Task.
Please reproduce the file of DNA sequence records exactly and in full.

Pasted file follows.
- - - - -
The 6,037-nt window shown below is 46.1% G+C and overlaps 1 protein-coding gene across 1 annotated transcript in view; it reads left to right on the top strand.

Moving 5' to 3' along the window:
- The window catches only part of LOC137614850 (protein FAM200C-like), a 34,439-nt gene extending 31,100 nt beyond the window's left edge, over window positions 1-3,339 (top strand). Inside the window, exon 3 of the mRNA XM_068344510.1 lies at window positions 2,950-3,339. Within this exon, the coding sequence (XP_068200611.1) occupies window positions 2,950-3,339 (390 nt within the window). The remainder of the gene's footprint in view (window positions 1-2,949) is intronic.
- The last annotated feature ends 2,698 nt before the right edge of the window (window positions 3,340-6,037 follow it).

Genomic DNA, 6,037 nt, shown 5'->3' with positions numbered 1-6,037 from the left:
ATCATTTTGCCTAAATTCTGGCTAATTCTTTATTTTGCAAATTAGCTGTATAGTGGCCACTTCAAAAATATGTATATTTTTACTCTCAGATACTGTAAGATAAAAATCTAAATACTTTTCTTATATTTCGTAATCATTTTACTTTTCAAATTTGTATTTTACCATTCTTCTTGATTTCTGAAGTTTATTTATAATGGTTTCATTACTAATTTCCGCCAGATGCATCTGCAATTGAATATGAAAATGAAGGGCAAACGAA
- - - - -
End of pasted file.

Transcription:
The 6,037-nt window shown below is 46.1% G+C and overlaps 1 protein-coding gene across 1 annotated transcript in view; it reads left to right on the top strand.

Moving 5' to 3' along the window:
- The window catches only part of LOC137614850 (protein FAM200C-like), a 34,439-nt gene extending 31,100 nt beyond the window's left edge, over window positions 1-3,339 (top strand). Inside the window, exon 3 of the mRNA XM_068344510.1 lies at window positions 2,950-3,339. Within this exon, the coding sequence (XP_068200611.1) occupies window positions 2,950-3,339 (390 nt within the window). The remainder of the gene's footprint in view (window positions 1-2,949) is intronic.
- The last annotated feature ends 2,698 nt before the right edge of the window (window positions 3,340-6,037 follow it).

Genomic DNA, 6,037 nt, shown 5'->3' with positions numbered 1-6,037 from the left:
ATCATTTTGCCTAAATTCTGGCTAATTCTTTATTTTGCAAATTAGCTGTATAGTGGCCACTTCAAAAATATGTATATTTTTACTCTCAGATACTGTAAGATAAAAATCTAAATACTTTTCTTATATTTCGTAATCATTTTACTTTTCAAATTTGTATTTTACCATTCTTCTTGATTTCTGAAGTTTATTTATAATGGTTTCATTACTAATTTCCGCCAGATGCATCTGCAATTGAATATGAAAATGAAGGGCAAACGAA